Virtual Equality: The Mainstreaming of Gay and Lesbian Liberation

Front Cover
Anchor Books, Doubleday, 1995 - Social Science - 440 pages
5 Reviews
Since the debacle to lift the ban on gays in the military, the emergence of gay conservatives, and the onslaught of antigay initiatives across America, the gay and lesbian community has been asking itself tough questions: Where should the movement go? What do we want? How should we accomplish our goals? In Virtual Equality, veteran activist Urvashi Vaid answers these questions with a unique combination of visionary politics and hard-earned pragmatism. Tracing the political and cultural developments since Stonewall, Vaid shows that despite significant gains in visibility, most gays and lesbians remain demoralized and persecuted, second-class citizens in their own country. Vaid defines the status of gay America as one of "virtual equality," a state of conditional equality based more on the appearance of acceptance by straight America, rather than on actual civil equality.

From inside the book

What people are saying - Write a review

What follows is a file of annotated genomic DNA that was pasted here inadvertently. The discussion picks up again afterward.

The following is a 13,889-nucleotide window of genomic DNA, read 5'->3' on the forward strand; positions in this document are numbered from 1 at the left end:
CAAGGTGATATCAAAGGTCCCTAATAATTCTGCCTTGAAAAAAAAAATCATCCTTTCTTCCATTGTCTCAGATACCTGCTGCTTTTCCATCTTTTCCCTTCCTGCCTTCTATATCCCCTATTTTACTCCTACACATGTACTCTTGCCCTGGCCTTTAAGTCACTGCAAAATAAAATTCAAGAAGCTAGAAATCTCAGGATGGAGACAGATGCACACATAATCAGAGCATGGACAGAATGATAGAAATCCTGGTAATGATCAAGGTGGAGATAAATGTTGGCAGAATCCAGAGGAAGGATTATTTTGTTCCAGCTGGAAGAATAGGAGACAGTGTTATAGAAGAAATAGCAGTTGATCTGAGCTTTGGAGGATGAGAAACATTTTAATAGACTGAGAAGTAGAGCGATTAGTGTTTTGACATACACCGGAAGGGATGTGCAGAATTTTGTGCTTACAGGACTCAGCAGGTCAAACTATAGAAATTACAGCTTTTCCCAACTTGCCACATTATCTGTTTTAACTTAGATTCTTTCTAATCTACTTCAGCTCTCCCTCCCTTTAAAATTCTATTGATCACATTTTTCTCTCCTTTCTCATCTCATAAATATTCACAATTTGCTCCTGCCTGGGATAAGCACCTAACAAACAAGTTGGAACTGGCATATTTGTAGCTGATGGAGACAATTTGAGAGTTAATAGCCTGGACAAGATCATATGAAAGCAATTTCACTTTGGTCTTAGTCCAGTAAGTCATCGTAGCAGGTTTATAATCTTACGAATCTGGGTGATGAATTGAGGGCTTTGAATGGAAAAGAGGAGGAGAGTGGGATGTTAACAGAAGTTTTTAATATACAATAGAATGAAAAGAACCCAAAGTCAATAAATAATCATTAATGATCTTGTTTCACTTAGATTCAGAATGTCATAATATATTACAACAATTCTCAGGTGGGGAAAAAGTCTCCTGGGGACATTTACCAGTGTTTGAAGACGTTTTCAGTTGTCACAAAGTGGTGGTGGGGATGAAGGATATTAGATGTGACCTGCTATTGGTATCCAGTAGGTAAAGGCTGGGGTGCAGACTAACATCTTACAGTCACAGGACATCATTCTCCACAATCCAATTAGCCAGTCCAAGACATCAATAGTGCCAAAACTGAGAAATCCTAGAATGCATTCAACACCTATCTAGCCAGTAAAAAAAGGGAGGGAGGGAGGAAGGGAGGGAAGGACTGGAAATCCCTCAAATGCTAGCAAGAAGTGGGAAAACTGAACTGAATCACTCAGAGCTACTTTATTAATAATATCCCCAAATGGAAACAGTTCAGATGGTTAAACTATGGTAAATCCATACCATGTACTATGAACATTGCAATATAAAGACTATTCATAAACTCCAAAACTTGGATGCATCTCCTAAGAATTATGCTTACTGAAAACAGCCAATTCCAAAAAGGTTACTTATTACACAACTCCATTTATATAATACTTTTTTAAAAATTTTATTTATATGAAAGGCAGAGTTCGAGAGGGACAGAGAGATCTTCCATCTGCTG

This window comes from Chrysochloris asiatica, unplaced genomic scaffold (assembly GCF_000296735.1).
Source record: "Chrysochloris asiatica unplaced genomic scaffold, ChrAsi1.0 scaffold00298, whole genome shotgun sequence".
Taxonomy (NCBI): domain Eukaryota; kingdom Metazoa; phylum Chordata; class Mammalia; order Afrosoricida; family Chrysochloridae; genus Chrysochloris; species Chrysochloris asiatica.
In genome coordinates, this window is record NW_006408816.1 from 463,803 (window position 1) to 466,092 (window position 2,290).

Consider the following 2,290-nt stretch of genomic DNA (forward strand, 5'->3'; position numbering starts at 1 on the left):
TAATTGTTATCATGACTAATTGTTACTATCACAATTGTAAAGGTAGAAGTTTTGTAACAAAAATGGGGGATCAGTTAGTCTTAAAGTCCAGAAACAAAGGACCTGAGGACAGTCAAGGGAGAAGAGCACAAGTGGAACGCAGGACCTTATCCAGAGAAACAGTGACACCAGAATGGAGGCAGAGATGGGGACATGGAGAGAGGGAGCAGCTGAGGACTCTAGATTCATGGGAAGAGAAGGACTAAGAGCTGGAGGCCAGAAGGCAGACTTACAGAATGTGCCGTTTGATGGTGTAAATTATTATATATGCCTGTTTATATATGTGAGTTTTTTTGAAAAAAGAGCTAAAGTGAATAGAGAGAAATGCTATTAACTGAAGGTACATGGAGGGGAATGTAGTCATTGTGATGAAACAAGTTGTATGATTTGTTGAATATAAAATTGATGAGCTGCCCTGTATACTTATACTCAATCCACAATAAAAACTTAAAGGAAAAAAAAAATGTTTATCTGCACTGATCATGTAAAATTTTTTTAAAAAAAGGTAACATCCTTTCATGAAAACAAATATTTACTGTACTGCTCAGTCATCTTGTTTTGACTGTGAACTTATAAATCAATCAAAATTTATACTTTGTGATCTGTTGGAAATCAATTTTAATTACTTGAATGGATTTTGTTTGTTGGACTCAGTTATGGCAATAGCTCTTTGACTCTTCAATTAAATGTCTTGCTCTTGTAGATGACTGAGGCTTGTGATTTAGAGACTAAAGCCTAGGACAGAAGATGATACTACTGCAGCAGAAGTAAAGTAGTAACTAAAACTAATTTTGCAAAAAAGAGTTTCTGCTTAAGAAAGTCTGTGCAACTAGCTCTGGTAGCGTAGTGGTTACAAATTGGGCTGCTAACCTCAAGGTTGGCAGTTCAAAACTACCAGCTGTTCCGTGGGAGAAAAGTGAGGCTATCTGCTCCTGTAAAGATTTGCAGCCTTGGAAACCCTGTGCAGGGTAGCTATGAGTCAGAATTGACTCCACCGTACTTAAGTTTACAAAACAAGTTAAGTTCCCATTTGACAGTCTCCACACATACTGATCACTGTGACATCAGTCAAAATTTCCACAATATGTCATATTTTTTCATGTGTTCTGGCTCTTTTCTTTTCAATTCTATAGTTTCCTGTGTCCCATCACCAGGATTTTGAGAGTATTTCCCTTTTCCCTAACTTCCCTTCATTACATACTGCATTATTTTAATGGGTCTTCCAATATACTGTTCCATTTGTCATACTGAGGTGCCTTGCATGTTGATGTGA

User ratings

5 stars
1
4 stars
4
3 stars
0
2 stars
0
1 star
0

Review: Virtual Equality: The Mainstreaming of Gay and Lesbian Liberation

User Review  - Jean Marie Angelo - Goodreads

An important book about LGBT activism from the soma who was the executive director of the NGLTF. Read full review

Review: Virtual Equality: The Mainstreaming of Gay and Lesbian Liberation

User Review  - bruin - Goodreads

read this as part of the planning for a trip for teenagers on LGBTQ histories of resistance--totally incredible and *so* pertinent right now, nearly fifteen years after it was written. if you read it, i totally want to talk to you about it! recommended. Read full review

Contents

Virtual Equality
1
Legitimation Liberation and History
35
AIDS and Transformation 69
11
Copyright

9 other sections not shown

Common terms and phrases

References to this book

All Book Search results »

About the author (1995)

Urvashi is the director of the Policy Institute, former executive director of the National Gay Lesbian Task Force.

Bibliographic information